The Abraham Cowley Text and Image Archive

Against and For Hope

from The Mistress, Poems (1656; editor's copy)

(Click here for "On Hope," a verse dialogue between Cowley and Richard Crashaw

Against Hope
HOpe, whose weak Being ruin'd is,
Alike if it succeed, and if it miss;
Whom Good or Ill does equally confound,
And both the Horns of Fates Dilemma wound,
   Vain shadow! which dost vanish quite,
   Both at full Noon, and perfect Night!
The Stars have not a possibility
   Of blessing Thee;
If things then from their End we happy call,
'Tis Hope is the most Hopeless thing of all.  10
   Hope, thou bold Taster of Delight,
Who whilst thou shouldst but tast, devour'st it quite!
Thou bringst us an Estate, yet leav'st us Poore,
By clogging it with Legacies before!
   The Joys which we entire should wed,
   Come deflowr'd Virgins to our bed;
Good fortunes without gain imported be,
   Such mighty Custom's paid to Thee.
For Joy, like Wine, kept close does better taste;
If it take air before, his spirits waste.  20
   Hope, Fortunes cheating Lotterie!
Where for one prize an hundred blanks there be;
Fond Archer, Hope, who tak'st thy aim so far,
That still or short or wide thine arrows are!
   Thin, empty Cloud, which th'eye deceives
   With shapes that our own Fancy gives!
A Cloud, which gilt and painted now appears,
   But must drop presently in tears!
When thy false beams o're Reasons light prevail,
By Ignes fatui for North-Stars we sail.
   Brother of Fear, more gaily clad!
The merr'ier Fool o'th' two, yet quite as Mad:
Sire of Repentance, Childe of fond Desire!
That blow'st the Chymicks, and the Lovers fire!
   Leading them still insensibly 'on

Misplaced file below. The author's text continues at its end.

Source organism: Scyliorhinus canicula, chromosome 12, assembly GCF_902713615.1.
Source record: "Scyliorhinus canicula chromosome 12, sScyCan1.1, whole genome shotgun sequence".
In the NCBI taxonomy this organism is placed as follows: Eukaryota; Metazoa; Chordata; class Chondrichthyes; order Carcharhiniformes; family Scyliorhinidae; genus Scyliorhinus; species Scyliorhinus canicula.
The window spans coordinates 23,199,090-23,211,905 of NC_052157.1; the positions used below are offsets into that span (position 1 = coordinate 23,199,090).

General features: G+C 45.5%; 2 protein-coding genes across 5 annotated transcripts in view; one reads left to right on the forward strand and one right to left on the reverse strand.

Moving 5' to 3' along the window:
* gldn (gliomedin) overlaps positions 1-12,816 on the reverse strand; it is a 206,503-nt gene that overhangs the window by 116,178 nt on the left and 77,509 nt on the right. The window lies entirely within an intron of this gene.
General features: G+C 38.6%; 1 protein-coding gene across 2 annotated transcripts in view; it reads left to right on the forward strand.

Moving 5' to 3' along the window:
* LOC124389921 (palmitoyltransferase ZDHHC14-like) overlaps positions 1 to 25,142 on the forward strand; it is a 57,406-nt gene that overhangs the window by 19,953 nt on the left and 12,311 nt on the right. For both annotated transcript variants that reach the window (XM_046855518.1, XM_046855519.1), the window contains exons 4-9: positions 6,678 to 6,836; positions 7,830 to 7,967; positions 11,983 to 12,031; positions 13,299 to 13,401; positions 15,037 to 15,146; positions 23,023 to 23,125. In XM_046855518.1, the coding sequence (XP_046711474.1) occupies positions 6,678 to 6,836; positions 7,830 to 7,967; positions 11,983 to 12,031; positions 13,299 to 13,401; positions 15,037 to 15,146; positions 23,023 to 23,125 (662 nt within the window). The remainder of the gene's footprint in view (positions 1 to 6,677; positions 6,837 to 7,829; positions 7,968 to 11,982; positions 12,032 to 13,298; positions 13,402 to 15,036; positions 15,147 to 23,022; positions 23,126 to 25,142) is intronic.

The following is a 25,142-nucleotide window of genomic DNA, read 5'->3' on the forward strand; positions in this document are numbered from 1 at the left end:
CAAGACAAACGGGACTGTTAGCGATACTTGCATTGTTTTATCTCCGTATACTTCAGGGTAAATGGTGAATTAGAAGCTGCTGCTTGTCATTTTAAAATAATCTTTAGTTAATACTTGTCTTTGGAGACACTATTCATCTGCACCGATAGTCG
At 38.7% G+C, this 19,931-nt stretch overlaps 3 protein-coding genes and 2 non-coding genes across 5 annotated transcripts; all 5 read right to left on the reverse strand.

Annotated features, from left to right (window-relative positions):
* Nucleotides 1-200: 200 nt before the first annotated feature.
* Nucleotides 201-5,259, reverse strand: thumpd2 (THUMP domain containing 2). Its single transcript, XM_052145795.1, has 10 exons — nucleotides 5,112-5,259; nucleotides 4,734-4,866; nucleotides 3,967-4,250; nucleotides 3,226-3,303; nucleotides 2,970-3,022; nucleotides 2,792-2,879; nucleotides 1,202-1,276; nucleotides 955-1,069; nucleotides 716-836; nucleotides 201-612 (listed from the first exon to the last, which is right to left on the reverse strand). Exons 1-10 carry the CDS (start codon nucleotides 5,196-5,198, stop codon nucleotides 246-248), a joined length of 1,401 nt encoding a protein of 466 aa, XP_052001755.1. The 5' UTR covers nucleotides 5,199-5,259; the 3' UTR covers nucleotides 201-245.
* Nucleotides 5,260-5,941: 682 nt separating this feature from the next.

By the strange witchcraft of Anon!
By Thee the one does changing Nature through
   Her endless Labyrinths pursue,
And th'other chases Woman, whilst She goes
More ways and turns than hunted Nature knows.  40
For Hope
HOpe, of all Ills that men endure,
The onely cheap and Universal Cure!
Thou Captives freedom, and Thou sick Mans Health!
Thou Losers Victo'ry, and thou Beggars wealth!
   Thou Manna, which from Heav'n we eat,
   To every Taste a several Meat!
Thou strong Retreat! thou sure entail'd Estate,
   Which nought has power to alienate!
Thou pleasant, honest Flatterer! for none
Flatter unhappy Men, but thou alone!  10
   Hope, thou First-fruits of Happiness!
Thou gentle Dawning of a bright Success!
Thou good Prepar'ative, without which our Joy
Does work too strong, and whilst it cures, destroy;
   Who out of Fortunes reach dost stand,
   And art a blessing still in hand!
Whilst Thee, her Earnest-Money we retain,
   We certain are to gain,
Whether she'her bargain break, or else fulfill;
Thou only good, not worse, for ending ill!  20
   Brother of Faith, 'twixt whom and Thee
The joys of Heav'n and Earth divided be!
Though Faith be Heir, and have the fixt estate,
Thy Portion yet in Moveables is great.
   Happiness it self's all one
   In Thee, or in possession!
Onely the Future's Thine, the present His!
   Thine's the more hard and noble bliss;
Best apprehender of our joys, which hast
So long a reach, and yet canst hold so fast!  30
   Hope, thou sad Lovers onely Friend!
Thou Way that mayst dispute it with the End!
For Love I fear's a fruit that does delight
The Tast it self less than the Smell and Sight.
   Fruition more deceitful is
   Than Thou canst be, when thou dost miss;
Men leave thee by obtaining, and strait flee
   Some other way again to Thee;
And that's a pleasant Countrey, without doubt,
To which all soon return that travel out.  40

This text normalized in the same way as Cowley's "Hymn to Light."
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